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What Choices Protect Against Cancer?
Cancer refers to a large number of diseases categorized by unregulated replication of cells. This may result in cancers that may affect many different body systems.
When it comes to cancer there are no guarantees. However, there are choices you can make that may reduce your risks.
Ask your doctor about the following:
- Focus on fiber: Eat foods rich in fiber, especially those made with whole grains, to help reduce the risk of several cancers.
- Find healthy fats: Meals containing olive oil or fish help protect against cancer, and avoiding fat from meat (especially processed and very well done meat), dairy, and processed foods may decrease cancer risk.
- Go vegetarian: Lower cancer risk by eating plenty of fruits, whole grains, legumes, and vegetables (especially tomatoes and cruciferous vegetables like cabbage), which help to optimize body weight, immune function, and hormone regulation, and to avoid meat-related carcinogens.
- Avoid alcohol: Use alcoholic beverages in moderation or not at all to reduce the risk of many cancers.
- Get regular checkups: Many cancers can be prevented or discovered in the early stages with screening tests available through your doctor.
Some body systems are more commonly affected and have been more closely studied: breast, prostate, colon, and lung. According to research or other evidence, the following self-care steps may be helpful.
A healthy lifestyle offers protection now. What changes can you make to reduce your breast cancer risk or ease your treatment?
- Get a checkup: See your healthcare professional once a year for a breast exam and mammogram to detect disease before it becomes advanced.
- Cut back on cocktails, but not on nutrition: Limit your
alcohol consumption and take a multivitamin containing folic acid.
- Eat risk-reducing foods: Add plenty of fiber, tomato products, soy products, and fish to your diet.
- Seek support: If you have breast cancer, join a weekly patientsí group for social support.
Gain added protection against prostate cancer by living a healthy lifestyle and by learning more about the causes of this common disease:
- Eat risk-reducing foods: Add plenty of tomato, soy, cruciferous vegetables (such as broccoli, kale, cauliflower, and Brussels sprouts), and fish to your meals.
- Take time for a checkup: See your doctor once a year for a prostate exam that can help detect disease before it becomes advanced.
- Try lycopene: 4 mg twice per day for a year has been has been shown to improve precancerous conditions in at-risk people.
Studies show that diet and lifestyle changes may reduce risk of getting this cancer.
- Eat risk-reducing foods: Load up on healthy portions of
fiber, tomato products, cruciferous vegetables (broccoli, kale, cabbage,
Brussels sprouts), garlic, and onions, and eat less meat.
for green tea: Drink several cups of green tea a day to benefit
from the protective polyphenols found in tea leaves.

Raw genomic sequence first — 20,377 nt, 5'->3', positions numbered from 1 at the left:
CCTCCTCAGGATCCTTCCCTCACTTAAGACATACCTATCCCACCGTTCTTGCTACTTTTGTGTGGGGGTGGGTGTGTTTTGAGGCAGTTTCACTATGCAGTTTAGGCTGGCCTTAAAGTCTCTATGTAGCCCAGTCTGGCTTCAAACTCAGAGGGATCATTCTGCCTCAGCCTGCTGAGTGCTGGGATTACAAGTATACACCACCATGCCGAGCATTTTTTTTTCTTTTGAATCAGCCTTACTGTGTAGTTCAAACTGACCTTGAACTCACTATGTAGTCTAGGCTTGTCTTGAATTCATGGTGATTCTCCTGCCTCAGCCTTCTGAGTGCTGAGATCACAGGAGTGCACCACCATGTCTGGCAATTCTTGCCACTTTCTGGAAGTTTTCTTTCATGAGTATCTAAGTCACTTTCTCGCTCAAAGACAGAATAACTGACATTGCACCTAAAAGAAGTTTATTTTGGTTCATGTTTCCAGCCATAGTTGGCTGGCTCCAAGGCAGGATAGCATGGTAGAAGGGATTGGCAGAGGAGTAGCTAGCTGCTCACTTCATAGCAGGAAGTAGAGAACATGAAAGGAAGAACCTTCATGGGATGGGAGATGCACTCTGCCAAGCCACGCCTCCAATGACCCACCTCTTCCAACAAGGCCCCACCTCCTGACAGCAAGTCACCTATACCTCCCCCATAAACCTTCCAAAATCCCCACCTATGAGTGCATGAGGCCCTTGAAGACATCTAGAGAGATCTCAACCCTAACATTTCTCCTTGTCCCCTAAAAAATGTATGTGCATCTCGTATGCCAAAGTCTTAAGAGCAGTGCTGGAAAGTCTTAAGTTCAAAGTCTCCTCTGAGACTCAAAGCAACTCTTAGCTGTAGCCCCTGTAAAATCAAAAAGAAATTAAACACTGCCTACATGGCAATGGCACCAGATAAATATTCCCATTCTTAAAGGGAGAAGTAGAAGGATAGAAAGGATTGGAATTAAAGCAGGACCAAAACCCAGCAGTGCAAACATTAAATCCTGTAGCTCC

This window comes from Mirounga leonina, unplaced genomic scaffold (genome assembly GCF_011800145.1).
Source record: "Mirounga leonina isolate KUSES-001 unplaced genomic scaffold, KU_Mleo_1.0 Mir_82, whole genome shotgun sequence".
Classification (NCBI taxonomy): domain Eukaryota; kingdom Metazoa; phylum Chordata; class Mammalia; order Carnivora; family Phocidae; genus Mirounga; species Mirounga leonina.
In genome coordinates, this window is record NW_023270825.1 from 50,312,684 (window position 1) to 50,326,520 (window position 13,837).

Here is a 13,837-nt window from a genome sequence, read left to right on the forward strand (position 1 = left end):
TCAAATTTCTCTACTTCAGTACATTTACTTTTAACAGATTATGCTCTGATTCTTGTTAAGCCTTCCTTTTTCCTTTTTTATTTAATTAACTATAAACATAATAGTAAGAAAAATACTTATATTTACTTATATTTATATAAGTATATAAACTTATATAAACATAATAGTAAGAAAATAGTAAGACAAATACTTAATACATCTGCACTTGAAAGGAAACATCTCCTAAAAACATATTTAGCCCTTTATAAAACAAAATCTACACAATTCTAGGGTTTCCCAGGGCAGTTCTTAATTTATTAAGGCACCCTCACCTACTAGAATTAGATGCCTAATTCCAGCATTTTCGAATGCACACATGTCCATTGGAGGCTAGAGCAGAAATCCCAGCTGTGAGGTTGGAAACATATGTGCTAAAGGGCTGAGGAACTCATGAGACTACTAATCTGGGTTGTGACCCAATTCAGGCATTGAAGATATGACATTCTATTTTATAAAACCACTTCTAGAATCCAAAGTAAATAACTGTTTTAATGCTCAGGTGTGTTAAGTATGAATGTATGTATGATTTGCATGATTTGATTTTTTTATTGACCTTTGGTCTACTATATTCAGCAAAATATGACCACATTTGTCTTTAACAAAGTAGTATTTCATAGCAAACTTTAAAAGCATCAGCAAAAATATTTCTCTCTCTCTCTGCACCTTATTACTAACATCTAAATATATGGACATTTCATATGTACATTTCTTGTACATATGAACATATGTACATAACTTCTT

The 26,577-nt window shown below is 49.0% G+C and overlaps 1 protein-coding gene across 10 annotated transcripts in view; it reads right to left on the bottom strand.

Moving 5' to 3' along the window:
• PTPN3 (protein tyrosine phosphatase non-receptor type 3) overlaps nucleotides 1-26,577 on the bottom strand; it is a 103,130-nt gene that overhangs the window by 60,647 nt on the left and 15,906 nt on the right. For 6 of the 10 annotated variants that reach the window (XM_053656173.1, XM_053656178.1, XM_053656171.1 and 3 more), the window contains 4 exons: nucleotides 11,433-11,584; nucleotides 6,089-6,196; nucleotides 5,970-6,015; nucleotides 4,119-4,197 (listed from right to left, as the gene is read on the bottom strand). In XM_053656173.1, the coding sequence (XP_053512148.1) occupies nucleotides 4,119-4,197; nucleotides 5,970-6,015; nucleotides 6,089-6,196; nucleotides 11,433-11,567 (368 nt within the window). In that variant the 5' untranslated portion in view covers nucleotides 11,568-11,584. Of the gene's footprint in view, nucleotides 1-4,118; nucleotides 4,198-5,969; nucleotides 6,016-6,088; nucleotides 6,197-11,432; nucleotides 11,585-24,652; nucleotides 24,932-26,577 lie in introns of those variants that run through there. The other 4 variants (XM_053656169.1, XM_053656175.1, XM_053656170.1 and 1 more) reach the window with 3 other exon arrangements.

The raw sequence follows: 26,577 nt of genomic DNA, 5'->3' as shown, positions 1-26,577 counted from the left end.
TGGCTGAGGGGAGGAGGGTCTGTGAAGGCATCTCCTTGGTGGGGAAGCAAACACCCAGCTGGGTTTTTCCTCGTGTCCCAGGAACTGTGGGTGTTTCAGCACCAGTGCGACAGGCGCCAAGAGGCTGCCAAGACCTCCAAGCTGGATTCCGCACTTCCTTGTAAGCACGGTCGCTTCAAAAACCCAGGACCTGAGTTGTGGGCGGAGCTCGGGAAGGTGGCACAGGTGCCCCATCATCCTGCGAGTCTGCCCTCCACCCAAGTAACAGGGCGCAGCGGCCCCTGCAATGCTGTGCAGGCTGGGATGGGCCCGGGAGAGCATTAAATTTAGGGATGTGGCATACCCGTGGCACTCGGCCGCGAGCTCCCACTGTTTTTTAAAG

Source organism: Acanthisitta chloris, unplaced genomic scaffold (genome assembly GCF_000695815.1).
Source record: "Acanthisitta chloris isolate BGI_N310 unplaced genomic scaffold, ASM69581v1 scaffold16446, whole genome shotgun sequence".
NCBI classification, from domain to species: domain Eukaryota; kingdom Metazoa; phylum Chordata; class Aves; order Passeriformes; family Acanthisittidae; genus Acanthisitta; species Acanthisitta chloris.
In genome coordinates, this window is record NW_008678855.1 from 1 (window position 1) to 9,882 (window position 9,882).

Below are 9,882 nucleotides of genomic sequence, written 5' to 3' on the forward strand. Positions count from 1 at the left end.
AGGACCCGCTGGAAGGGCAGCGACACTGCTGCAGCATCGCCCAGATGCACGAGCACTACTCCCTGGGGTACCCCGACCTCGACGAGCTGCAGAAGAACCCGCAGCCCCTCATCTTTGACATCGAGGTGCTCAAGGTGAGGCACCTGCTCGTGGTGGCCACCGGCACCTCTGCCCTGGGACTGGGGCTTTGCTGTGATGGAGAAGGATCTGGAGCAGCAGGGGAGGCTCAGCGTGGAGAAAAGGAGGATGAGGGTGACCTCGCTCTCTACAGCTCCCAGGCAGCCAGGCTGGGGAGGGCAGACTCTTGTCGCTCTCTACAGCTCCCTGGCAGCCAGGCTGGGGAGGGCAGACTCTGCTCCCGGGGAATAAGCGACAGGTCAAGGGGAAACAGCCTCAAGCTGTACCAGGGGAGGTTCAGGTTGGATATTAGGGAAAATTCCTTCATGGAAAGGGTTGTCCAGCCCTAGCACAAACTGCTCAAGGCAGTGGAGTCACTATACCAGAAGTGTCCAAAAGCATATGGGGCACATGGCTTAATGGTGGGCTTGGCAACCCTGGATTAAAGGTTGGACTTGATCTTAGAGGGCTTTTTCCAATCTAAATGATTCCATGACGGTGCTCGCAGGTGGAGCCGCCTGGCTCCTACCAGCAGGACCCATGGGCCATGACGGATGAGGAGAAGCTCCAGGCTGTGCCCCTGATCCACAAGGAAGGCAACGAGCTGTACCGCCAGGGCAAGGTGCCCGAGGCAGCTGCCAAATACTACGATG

Love those lungs by protecting them from this relatively common cancer.
- Fill up on fruits and veggies: Lower your risk of lung cancer
by eating more foods high in anticancer substances, such as flavonoids,
- Choose your meat and fish carefully: Eat more healthy fish to lower your risk, and avoid fried, fatty, or well-done meat to avoid meat-related carcinogens.
- Say good-bye to smoking: Kick the habit for good and steer clear of secondhand smoke, as they are leading causes of lung cancer.
This Useful Information
Q: Do You Have Any Cancer-Prevention
A: Gone are the days of the guilt-free barbeque, and for good reason:
meat (including chicken and fish) exposed to high-temperature cooking
conditions form a host of carcinogenic by-products called heterocyclic
aromatic amines, or HAs. Studies have linked increased HA consumption
with greater risks of several types of cancer, including colorectal,
pancreatic, and breast cancer. Because of this, health experts recommend
limiting foods with high HA levels. Grilling (or barbequing), broiling,
and pan frying cause more HAs to form; however, there are, fortunately
for meat lovers, plenty of healthy prepping and cooking options:
- Marinate: Marinating meat has been shown to decrease
HA production. Experiment with mixtures of vinegar, vegetable oils,
and herbs. Try one made with your favorite beer.
- Cool it down: Use lower temperatures for cooking meats
(300° to 325°F) and cook further away from the heat source
(that is, not over an open flame or in direct contact with the
pan). Reduce the amount of HAs in food by upping the moisture content
of the meat. Use oil or water to minimize contact with the cooking
- Choose your method wisely: Opt for cooking methods that
reduce HA formation. Stewing, simmering, and braising are the best
choices; roasting and baking are also good. Boiling or steaming
are good options, as with chicken soup or fish wrapped in foil.
- Don’t overcook: Avoid eating char-broiled meat,
chicken, or fish. If you grill, consider partially cooking your
pre-marinaded meat in the microwave and finishing it on the grill.
- Cut off the bad bits: Remove the browned or blackened
portions of meat and chicken, as this is where these toxic compounds
reside in greatest quantity.
- Go veggie: It is the chemical reactions between animal
protein and heat that cause HAs to form upon cooking. Vegetables
don’t share this trait, though, so grill them up and enjoy
This Useful Information
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The information above is provided solely to aid
consumers in discussing nutrition and supplementation with their
healthcare providers. It is not advised nor is this information
intended to advocate, promote, or encourage self-use of this information
for cancer risk reduction.
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